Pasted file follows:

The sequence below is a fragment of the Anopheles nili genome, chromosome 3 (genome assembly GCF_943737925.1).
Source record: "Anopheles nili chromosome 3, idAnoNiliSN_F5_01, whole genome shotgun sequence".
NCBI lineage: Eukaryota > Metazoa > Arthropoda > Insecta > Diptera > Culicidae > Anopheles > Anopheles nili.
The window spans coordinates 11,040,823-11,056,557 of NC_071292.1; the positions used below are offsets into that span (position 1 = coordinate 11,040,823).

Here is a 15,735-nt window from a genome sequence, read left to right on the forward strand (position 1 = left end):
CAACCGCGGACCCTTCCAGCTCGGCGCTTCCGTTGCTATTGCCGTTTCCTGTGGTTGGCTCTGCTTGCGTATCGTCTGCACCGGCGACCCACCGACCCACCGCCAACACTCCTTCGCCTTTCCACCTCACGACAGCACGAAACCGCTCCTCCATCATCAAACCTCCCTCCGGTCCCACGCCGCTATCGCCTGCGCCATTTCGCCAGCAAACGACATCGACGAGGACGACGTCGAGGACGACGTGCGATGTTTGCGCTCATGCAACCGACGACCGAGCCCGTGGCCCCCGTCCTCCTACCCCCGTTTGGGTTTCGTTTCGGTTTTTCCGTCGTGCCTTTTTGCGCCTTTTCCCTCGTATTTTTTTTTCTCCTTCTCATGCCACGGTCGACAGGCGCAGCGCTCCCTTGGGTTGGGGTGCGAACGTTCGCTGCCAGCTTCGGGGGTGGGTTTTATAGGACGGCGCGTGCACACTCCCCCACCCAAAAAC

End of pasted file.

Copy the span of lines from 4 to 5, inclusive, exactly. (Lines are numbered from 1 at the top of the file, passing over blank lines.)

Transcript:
The window spans coordinates 11,040,823-11,056,557 of NC_071292.1; the positions used below are offsets into that span (position 1 = coordinate 11,040,823).

Here is a 15,735-nt window from a genome sequence, read left to right on the forward strand (position 1 = left end):